You have probably heard of that other example of monstrous evil, Aliza Shvarts, the Yale student who created a work of “art” that consisted of repeatedly conceiving via artificial insemination and repeatedly giving herself an abortion. Though some have said it was a hoax, Shvarts insists that she really did this to yourself and to her unborn children.
Washington Post editorial page journalist Charles Lane goes into what she meant with her work of “art” and what this, in turn, tells us about what she had been learning at Yale. From The Art of Folly at Yale:
Among her “conceptual goals,” she wrote in the Yale Daily News, was “to assert that often, normative understandings of biological function are a mythology imposed on form. It is this mythology that creates the sexist, racist, ableist, nationalist and homophobic perspective, distinguishing what body parts are ‘meant’ to do from their physical capability.” Shvarts wanted to show that “it is a myth that ovaries and a uterus are ‘meant’ to birth a child.”
Lane segues into a review of a book by a Yale professor who protests what his colleagues have done to the humanities:
Last year, Anthony T. Kronman, the former dean of Yale’s law school, published “Education’s End: Why Our Colleges and Universities Have Given Up on the Meaning of Life.” This superb book traces the historical rise and fall of the humanities, which, Kronman writes, “are not merely in a crisis. They are in danger of becoming a laughingstock, both within the academy and outside it.”
In the past, Kronman argues, colleges and universities understood that undergraduates were hungry for answers to the Big Question: What is the meaning of life? And schools believed that not only religion but also higher education could help students find them. Humanities departments focused on great works of Western civilization, from Homer to Shakespeare. In short, Kronman writes, they gave their students a four-year seat in the unending “great conversation” of their civilization.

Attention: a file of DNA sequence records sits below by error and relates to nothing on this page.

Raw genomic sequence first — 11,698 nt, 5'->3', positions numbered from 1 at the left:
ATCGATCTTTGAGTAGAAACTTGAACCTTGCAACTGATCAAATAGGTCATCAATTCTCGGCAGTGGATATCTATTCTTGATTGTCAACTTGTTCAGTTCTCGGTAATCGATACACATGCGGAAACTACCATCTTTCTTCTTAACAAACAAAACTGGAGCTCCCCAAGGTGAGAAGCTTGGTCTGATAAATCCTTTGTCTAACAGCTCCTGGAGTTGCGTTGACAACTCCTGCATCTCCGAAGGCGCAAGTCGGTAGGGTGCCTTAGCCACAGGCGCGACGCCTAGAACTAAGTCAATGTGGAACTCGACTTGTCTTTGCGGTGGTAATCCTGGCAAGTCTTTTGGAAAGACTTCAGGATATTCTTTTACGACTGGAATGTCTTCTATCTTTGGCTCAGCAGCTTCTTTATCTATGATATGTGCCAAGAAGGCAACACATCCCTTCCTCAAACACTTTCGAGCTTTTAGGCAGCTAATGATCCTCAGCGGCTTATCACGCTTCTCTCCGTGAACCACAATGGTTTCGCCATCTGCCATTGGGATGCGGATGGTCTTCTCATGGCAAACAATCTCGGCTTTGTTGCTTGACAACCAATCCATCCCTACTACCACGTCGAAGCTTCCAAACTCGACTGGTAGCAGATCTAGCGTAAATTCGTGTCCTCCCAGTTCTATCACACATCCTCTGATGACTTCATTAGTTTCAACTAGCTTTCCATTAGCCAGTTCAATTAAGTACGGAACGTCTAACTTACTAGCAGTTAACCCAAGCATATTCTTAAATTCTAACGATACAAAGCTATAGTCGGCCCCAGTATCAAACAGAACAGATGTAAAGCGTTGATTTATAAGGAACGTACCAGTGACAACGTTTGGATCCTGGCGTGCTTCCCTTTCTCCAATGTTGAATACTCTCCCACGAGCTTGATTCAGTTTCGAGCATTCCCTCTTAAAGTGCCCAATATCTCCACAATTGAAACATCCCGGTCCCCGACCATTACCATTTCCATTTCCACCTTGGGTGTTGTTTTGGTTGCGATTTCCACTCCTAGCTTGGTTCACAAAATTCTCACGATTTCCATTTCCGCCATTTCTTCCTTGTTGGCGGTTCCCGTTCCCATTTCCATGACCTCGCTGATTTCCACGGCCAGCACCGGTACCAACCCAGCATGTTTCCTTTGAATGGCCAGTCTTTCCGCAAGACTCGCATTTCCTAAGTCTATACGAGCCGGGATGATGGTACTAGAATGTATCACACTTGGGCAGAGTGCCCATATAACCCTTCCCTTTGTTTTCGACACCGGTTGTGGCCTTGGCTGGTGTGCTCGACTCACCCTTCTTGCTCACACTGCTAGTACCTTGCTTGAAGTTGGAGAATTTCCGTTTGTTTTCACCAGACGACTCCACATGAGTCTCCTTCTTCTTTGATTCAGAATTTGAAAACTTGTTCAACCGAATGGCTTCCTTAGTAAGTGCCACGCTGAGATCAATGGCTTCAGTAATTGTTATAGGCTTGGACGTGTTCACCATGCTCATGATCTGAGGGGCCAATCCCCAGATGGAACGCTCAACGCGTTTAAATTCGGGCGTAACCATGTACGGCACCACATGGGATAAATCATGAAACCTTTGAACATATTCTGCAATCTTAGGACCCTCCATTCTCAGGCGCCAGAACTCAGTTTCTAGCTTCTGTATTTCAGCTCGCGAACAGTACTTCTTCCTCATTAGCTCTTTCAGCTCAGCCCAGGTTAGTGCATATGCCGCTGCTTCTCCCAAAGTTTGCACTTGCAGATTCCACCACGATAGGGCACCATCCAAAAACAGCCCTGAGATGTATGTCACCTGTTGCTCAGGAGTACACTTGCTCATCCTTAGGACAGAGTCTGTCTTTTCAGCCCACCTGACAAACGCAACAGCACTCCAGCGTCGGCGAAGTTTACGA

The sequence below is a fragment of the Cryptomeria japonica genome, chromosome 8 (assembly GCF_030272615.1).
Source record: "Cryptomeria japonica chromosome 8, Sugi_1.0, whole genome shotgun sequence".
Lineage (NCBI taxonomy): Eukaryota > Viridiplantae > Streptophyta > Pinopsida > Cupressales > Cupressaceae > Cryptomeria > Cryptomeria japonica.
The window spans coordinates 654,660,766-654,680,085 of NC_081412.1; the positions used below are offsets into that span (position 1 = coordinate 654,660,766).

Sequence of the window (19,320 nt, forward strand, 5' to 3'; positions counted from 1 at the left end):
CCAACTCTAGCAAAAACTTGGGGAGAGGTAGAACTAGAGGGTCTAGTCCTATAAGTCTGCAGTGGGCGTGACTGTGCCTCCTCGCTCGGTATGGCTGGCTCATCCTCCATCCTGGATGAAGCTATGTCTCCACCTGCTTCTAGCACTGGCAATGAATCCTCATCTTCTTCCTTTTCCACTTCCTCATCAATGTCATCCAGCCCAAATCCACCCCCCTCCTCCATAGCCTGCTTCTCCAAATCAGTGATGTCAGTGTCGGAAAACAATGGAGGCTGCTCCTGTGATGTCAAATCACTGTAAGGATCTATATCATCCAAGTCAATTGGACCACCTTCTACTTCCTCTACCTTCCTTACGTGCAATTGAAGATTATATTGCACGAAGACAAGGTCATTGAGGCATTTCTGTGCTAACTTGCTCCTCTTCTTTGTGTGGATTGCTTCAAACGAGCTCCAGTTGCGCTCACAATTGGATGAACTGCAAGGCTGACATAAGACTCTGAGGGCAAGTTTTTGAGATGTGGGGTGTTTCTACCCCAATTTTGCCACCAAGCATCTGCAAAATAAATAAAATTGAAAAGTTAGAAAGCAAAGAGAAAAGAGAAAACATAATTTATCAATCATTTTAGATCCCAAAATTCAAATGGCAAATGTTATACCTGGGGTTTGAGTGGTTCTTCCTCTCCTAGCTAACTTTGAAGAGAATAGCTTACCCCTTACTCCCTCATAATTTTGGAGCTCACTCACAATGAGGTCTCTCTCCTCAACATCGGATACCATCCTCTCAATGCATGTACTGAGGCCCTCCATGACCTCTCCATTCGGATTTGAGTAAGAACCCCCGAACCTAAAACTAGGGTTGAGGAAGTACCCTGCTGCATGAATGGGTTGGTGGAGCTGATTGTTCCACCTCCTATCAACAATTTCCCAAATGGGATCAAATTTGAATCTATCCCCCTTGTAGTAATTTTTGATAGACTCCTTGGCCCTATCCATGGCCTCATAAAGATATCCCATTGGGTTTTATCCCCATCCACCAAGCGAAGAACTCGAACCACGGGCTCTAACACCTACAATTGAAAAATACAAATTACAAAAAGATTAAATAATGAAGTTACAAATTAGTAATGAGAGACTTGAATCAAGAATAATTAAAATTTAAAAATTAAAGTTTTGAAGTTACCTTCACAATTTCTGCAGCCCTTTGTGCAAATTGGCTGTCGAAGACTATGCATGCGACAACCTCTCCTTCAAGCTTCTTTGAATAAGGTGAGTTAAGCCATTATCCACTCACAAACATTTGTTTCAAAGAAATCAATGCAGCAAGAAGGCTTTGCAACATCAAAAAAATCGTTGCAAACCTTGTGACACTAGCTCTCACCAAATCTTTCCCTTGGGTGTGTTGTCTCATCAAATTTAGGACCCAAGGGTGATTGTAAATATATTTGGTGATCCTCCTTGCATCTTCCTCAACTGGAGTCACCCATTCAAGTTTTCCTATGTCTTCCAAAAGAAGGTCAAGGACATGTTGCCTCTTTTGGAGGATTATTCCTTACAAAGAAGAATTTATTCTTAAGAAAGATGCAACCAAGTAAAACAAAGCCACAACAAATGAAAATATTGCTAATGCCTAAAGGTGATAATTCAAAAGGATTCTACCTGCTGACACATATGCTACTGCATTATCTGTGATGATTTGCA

But between political correctness and the “publish or perish” ethic of the modern research university, the humanities have lost the desire and the capability to guide students’ spiritual quests. Instead, humanities professors stake their authority on an unrelenting critique not just of contemporary society but of meaning itself.
Once, humanities teachers cultivated perspective in their young charges; now, many of them instill grievance. The biological function of female reproductive organs can be portrayed as some kind of injustice. Or so Aliza Shvarts learned.
As I keep saying, where I am, at Patrick Henry College, we still cultivate the Humanities as this book says we should, as opposed to the inhumanities that dominate higher education elsewhere.